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Vandals roll 11 boulders near Whychus Creek trail


Recent vandalism to an area near Whychus Creek is causing erosion into the creek and affecting stream banks and the scenic beauty of the area, Forest Service officials said Monday.

About a week ago, a volunteer river steward reported to the Forest Service that vandals had destroyed a scenic area near the Whychus Creek trail.

Eleven large boulders about the size of card tables had been dug out of a steep bank below the trail and pushed down an embankment, creating unstable soil that is vulnerable to erosion from winter rains, officials said.

Deschutes National Forest spokeswoman Jean Nelson-Dean said they have no leads as to whoever caused the damage.

Since the first report of the vandalism, Sisters Ranger District employees have worked to assess and repair some of the damage.

The trail was built in 2011 and has been a key part of managing recreation use and building community stewardship of Whychus Creek, which is a designated Wild and Scenic River.

“We have received great community support through our volunteer river stewards, as well as major fundraising efforts such as the Quilt for Two Rivers, Ride for Two Rivers and the annual Plein Air Paint Out,” said Sisters District Ranger Kristie Miller.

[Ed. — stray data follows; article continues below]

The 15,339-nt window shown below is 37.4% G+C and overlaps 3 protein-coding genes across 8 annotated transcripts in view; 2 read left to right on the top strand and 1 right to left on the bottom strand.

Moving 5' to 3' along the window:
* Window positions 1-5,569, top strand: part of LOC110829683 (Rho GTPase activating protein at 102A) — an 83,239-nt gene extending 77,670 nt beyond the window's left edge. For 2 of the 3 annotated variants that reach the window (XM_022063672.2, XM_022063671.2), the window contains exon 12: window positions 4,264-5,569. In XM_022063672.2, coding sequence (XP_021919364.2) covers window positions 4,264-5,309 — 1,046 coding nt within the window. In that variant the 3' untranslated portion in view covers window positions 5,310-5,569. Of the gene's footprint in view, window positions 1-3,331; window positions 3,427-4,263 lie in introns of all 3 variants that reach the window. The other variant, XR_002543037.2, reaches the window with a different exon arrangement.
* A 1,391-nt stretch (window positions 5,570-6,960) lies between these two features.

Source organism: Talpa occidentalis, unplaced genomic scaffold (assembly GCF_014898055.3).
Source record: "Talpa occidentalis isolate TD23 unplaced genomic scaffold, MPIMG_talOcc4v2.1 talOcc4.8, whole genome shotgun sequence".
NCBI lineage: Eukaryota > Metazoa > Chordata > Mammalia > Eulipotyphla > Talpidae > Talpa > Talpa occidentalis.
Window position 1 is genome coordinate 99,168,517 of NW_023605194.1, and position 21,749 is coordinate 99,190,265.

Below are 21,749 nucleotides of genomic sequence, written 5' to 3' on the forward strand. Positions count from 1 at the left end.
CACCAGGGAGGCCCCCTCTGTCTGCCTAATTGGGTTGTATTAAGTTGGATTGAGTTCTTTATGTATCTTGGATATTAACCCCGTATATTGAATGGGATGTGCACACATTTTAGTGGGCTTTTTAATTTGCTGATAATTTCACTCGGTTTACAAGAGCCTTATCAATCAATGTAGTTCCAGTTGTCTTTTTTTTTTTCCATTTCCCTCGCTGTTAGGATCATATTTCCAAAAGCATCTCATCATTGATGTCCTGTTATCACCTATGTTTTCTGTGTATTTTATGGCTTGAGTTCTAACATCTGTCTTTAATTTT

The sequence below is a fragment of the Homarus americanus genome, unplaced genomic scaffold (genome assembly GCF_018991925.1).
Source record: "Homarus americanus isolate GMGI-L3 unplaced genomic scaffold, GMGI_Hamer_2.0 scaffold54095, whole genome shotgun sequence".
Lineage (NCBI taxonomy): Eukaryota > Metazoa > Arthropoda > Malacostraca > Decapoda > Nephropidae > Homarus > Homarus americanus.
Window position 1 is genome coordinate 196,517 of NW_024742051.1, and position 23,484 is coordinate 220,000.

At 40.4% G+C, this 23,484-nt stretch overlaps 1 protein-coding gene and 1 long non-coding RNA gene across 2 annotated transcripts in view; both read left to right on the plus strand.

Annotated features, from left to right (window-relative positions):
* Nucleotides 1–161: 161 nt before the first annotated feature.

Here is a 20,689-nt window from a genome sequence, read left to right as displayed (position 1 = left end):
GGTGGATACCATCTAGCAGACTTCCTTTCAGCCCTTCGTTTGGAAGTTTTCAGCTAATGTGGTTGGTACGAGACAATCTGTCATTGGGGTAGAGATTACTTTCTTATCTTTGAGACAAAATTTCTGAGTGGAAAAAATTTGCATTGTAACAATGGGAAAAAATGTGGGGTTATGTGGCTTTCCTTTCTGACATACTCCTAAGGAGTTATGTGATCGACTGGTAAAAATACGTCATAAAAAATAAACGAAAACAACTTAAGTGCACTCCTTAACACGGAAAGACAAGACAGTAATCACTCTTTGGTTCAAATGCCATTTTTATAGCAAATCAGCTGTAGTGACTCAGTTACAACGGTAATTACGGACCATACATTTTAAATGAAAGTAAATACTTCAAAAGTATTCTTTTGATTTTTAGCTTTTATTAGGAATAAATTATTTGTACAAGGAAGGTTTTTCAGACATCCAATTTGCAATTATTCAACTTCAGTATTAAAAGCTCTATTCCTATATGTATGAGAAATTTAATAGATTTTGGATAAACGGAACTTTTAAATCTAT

“The river stewards help maintain the area, and the fundraising efforts helped to restore Whychus Creek and its stream banks,” Miller said. “It is so disheartening to see this senseless damage, particularly for those who have contributed to this important stewardship effort, “said Kristie Miller, Sisters District Ranger.

If you would like to get involved with trail stewardship or become a river steward on Whychus Creek or the Metolius River, please contact Or contact Amy Racki, Recreation Team Lead for the Sisters Ranger District, at 541-549-7730 to find out more information on how you can help in land stewardship.

“We’re so grateful for the help we receive, because we can’t do it alone,” Miller said. “We depend on volunteers and observant recreationists who treasure these places to help us watch over them. If you see something happening that doesn’t seem right, please say something and call us.”

Damaging a natural feature is a violation of Federal law. If anyone has information about the incident or observes other illegal activities on the National Forest, please call the Sisters Ranger District at 541-549-7700.

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